Congress has voted to pass the right-to-try bill, which will provide terminally ill patients with the ability to seek out experimental therapies not yet approved by the FDA.
In a 250-169 vote, Congress has passed legislation which will provide terminally ill patients with the ability to seek out experimental therapies not yet approved by the US Food and Drug Administration (FDA). This vote comes just 9 months after the US Senate’s vote to do the same.
Now, the right-to-try bill will be sent to President Donald Trump for final approval, which will likely be the case, as the president has repeatedly professed support for the potential new law, most recently in his State of the Union address.
"We also believe that patients with terminal conditions should have access to experimental treatments that could potentially save their lives. People who are terminally ill should not have to go from country to country to seek a cure—I want to give them a chance right here at home," Trump said in his 2018 State of the Union address. “It is time for the Congress to give these wonderful Americans the 'right to try.’”
Although the legislation will allow for patients to seek out these therapies, it does not demand that pharmaceutical companies provide them to patients, nor does it prevent them from charging patients for them if they do.
The policy passed by the House on Tuesday was a slightly modified version of the bill that was constructed by House Republicans, which would have limited those able to make use of it to the patients with perhaps only months to live. However, it would have reportedly given the FDA wider perception of the use of these medicines while on their newly developed pathway.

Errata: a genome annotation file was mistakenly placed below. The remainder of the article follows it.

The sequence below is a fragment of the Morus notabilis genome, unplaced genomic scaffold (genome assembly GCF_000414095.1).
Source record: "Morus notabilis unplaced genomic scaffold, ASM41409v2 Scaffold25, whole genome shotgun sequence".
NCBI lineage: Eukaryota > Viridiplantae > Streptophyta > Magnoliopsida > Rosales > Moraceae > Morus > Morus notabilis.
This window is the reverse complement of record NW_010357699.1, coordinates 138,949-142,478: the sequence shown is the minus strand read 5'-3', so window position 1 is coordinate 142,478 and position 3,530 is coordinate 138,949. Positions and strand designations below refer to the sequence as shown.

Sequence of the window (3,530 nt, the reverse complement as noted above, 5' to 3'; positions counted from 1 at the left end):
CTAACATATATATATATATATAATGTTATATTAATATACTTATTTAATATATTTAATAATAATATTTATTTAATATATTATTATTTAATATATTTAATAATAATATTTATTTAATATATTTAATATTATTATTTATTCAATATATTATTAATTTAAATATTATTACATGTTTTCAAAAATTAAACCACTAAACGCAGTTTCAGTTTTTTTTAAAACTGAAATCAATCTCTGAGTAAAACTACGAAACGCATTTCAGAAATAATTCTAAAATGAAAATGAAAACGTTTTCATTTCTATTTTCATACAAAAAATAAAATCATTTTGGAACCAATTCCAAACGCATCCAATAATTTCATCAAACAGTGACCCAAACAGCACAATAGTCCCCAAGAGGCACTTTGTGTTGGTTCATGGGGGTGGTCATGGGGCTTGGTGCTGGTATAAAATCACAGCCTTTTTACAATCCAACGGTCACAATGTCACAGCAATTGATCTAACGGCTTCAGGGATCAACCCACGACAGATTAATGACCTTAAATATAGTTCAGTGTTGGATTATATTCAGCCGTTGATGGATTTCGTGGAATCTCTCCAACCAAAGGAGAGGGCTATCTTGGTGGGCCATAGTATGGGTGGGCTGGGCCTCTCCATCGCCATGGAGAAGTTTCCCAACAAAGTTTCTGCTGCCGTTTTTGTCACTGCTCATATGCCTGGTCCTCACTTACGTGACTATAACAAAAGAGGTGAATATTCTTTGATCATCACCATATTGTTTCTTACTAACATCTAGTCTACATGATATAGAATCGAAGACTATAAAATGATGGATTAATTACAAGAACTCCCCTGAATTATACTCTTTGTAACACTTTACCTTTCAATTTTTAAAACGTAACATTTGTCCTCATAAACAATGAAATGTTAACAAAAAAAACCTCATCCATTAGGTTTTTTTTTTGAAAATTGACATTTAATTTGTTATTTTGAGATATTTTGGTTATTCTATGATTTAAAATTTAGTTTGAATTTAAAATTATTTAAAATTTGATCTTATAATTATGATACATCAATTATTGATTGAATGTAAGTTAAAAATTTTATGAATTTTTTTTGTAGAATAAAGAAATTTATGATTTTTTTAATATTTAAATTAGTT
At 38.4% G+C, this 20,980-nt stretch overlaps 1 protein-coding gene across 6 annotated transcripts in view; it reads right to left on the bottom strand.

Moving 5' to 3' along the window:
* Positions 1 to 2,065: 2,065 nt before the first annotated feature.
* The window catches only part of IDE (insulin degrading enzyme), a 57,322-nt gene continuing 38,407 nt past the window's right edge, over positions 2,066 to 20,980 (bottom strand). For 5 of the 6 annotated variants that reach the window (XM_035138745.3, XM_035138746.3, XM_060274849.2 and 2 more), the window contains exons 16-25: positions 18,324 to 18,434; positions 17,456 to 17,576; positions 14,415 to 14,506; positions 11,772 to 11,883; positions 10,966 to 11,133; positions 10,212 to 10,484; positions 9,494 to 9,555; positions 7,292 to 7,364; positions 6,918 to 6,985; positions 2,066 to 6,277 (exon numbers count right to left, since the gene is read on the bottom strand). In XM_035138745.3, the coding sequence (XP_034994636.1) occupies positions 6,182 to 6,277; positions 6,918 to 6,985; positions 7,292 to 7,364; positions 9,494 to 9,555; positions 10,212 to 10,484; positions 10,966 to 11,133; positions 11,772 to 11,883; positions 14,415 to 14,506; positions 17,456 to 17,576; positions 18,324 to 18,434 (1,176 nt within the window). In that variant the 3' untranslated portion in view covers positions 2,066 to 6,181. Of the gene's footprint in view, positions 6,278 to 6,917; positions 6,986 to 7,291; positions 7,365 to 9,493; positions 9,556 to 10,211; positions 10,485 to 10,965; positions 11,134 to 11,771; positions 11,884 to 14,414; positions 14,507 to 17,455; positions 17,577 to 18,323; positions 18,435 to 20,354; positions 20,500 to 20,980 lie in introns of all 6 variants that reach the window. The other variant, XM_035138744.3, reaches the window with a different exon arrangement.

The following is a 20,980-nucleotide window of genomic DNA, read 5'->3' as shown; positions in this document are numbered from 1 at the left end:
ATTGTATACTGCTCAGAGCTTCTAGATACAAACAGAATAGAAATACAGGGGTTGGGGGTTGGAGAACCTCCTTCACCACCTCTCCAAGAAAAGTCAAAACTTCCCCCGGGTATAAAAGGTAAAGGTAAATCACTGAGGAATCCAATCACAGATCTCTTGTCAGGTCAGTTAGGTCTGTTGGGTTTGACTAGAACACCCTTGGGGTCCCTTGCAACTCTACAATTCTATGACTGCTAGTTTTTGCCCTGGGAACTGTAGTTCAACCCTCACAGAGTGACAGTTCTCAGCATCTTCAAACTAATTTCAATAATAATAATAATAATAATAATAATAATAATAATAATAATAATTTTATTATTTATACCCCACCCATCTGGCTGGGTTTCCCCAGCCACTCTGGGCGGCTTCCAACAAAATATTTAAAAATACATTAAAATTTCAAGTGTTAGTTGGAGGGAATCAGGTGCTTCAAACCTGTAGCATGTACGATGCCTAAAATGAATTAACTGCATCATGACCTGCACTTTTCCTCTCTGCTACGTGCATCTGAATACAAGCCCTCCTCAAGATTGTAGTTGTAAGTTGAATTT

FDA commissioner Scott Gottlieb, MD, noted last week that the version of the bill which passed yesterday would make things a little more difficult for the FDA, in both supervision and regulation. In fact, Dr. Gottlieb told STAT News last week that the original version contained aspects that would have been modifiable to allow for more patient defenses, and had, perhaps, a little more leeway for the FDA to implement the law.
The program has been the topic of much discussion, with supporters on both sides of the argument. Many physicians, including Richard Klein, the former director of the FDA’s Patient Liaison Program, have told our sister publication MD Magazine that they are in support of the incurably ill having access to unapproved therapies.
“I talked to an AIDS patient back then who was upset about the FDA not approving enough drugs for the market,” Klein said. “He told me he could take his last nickel to Vegas tomorrow, gamble it away and no one would stop him. So why shouldn’t he be able to gamble his life?”
Although, there have been criticisms of the current bill from those same physicians. Klein, along with Alison Bateman-House, PhD, MPH, MA, from the Division of Medical Ethics at NYU Langone Health, have suggested the right-to-try laws, in truth, do not “point out and try to solve” any actual problems. Klein specifically critiqued the belief of the burden of the Expanded Access program application on physicians—most he has talked with have declared they are glad to take on the task for a patient in need.
“If you think critically about the benefits of right-to-try, I don’t think it provides anything above or beyond what’s currently available. It becomes a political win—but not a win for the patients,” Dr. Klein said.
Currently, right-to-try laws exist in 40 states, with only Alaska, Delaware, Hawaii, Kansas, Massachusetts, New Jersey, New Mexico, New York, Rhode Island, and Vermont, excluded.
A previous version of this article has appeared on MDMagazine.com.